George Zimmerman Verdict

By July 13, 2013January 29th, 2019One Comment

The jury has ruled- considering the evidence presented, and rightly in my opinion- that George Zimmerman is innocent.  Despite the considerable emotion surrounding this case, justice has been served.  Not “justice for Trayvon” and not “justice for George”; but simply justice.

To celebrate justice rendered in this case is not an admission or an articulation that Trayvon Martin deserved what happened to him that fateful night in February of 2012. As most will acknowledge, it’s a sad and unfortunate thing that Trayvon Martin lost his life resulting in his parents having to bury their son.

At the same time, George Zimmerman also did not deserve what has happened to him either.   The death threats, the editing of the 9-1-1 tapes to make him appear as a zealous racial profiler; the releasing of his Social Security number, the tweeting of an address thought to be his by Spike Lee, the violent bounty offered by the New Black Panther Party, the dishonest projection onto him that he hunted Trayvon “down like a dog” simply because Trayvon was black, was simply unwarranted and unjustified.

It’s also a travesty that some self-seeking, infamously, well-known people would seek to emotionally and politically manipulate this incident for their own selfish benefit, regardless of the damage caused.  They have objectified Trayvon Martin, making him a mascot for all things racial, real or imagined, and that’s a shame.

More to the point, the sad reality is that Trayvon Martin was just as much a victim of the lawlessness of the black suspects who criminalized the apartment complex as he was of George Zimmerman’s gun.  And yet, there’s a lack of indignation regarding that.

It’s also especially shameful considering that very, very few people who profess anger regarding this incident and trial have shown no emotion and have given no attention to the very real fact that in the inner cities across America, there is an epidemic of violence that sees Trayvons killing other Trayvons at an embarrassing rate which gives credibility to the belief that the only black lives that are of value are the ones taken by white suspects.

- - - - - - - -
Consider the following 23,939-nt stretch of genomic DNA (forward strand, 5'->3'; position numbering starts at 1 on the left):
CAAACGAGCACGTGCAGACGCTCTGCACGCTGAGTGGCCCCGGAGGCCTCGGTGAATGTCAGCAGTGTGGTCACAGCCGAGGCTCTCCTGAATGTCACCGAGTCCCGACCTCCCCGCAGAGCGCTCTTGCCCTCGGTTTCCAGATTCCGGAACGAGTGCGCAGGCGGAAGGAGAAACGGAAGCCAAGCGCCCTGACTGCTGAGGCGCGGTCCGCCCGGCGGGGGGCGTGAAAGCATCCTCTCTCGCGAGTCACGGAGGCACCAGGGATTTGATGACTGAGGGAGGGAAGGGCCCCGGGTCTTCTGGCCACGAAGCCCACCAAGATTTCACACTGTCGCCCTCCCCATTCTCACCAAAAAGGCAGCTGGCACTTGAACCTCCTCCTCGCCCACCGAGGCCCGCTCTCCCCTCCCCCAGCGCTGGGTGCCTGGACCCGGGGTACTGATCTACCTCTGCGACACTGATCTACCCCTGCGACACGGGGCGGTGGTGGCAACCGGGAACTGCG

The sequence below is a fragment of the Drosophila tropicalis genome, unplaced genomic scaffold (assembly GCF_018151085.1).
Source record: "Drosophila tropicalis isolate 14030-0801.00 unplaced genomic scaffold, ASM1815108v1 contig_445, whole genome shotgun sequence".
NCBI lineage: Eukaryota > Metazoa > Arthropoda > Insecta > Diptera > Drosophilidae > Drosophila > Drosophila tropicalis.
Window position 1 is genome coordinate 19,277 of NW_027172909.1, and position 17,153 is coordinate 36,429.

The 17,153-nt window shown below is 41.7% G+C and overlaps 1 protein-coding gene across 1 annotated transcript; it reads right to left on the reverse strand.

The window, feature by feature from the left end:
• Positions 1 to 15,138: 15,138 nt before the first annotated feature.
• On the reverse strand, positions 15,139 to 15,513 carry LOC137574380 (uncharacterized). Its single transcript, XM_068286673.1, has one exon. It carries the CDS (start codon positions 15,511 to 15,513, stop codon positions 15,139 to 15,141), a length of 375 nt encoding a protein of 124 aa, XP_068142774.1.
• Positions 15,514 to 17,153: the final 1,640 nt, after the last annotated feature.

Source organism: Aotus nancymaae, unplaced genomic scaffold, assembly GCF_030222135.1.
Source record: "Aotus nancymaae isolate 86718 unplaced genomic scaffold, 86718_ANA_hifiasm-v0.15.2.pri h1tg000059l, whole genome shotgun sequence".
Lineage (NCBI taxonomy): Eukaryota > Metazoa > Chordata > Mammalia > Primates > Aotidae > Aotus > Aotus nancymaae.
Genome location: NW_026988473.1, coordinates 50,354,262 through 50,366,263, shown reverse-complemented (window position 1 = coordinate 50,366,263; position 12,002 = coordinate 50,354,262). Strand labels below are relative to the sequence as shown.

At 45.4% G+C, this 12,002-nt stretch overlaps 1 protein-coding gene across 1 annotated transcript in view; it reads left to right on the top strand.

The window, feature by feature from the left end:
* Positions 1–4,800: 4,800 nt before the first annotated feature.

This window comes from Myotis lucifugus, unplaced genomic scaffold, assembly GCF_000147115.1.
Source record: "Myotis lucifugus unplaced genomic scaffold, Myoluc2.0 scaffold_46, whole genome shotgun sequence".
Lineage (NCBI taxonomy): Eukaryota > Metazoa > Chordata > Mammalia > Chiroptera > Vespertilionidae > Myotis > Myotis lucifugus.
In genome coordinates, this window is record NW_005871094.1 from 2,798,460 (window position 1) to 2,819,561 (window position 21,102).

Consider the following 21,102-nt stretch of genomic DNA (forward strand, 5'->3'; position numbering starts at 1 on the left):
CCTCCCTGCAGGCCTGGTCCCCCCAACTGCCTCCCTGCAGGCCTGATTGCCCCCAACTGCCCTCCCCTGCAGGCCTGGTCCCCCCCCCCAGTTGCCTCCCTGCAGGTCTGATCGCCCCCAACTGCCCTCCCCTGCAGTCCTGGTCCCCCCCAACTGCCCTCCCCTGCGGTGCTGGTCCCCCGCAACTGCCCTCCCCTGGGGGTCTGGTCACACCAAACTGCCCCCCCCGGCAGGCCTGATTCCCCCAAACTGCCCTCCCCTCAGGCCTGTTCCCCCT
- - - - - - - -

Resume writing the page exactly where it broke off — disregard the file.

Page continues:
My prayers continue to be with the Martin family as they attempt to move on from this ordeal in hopes of finding closure and a sense of peace.

My prayers are also with the Zimmerman family that they too find closure and can move on with their lives, in the safety and security they deserve after the unfair treatment they’ve received.

Lastly I pray that the usual suspects who find a perverted sustenance in inflaming racial animus resist the impulse to incite violence among the city of Sanford and that ordinary Americans resist the temptation to participate in violence, destruction and vigilantism.”


One Comment

  • Tracey Smith says:

    The writer of this piece makes some very good points. However, he leaves out the very essence of the outrage that incited many who know all to well what it is like to be “walking or driving while black.”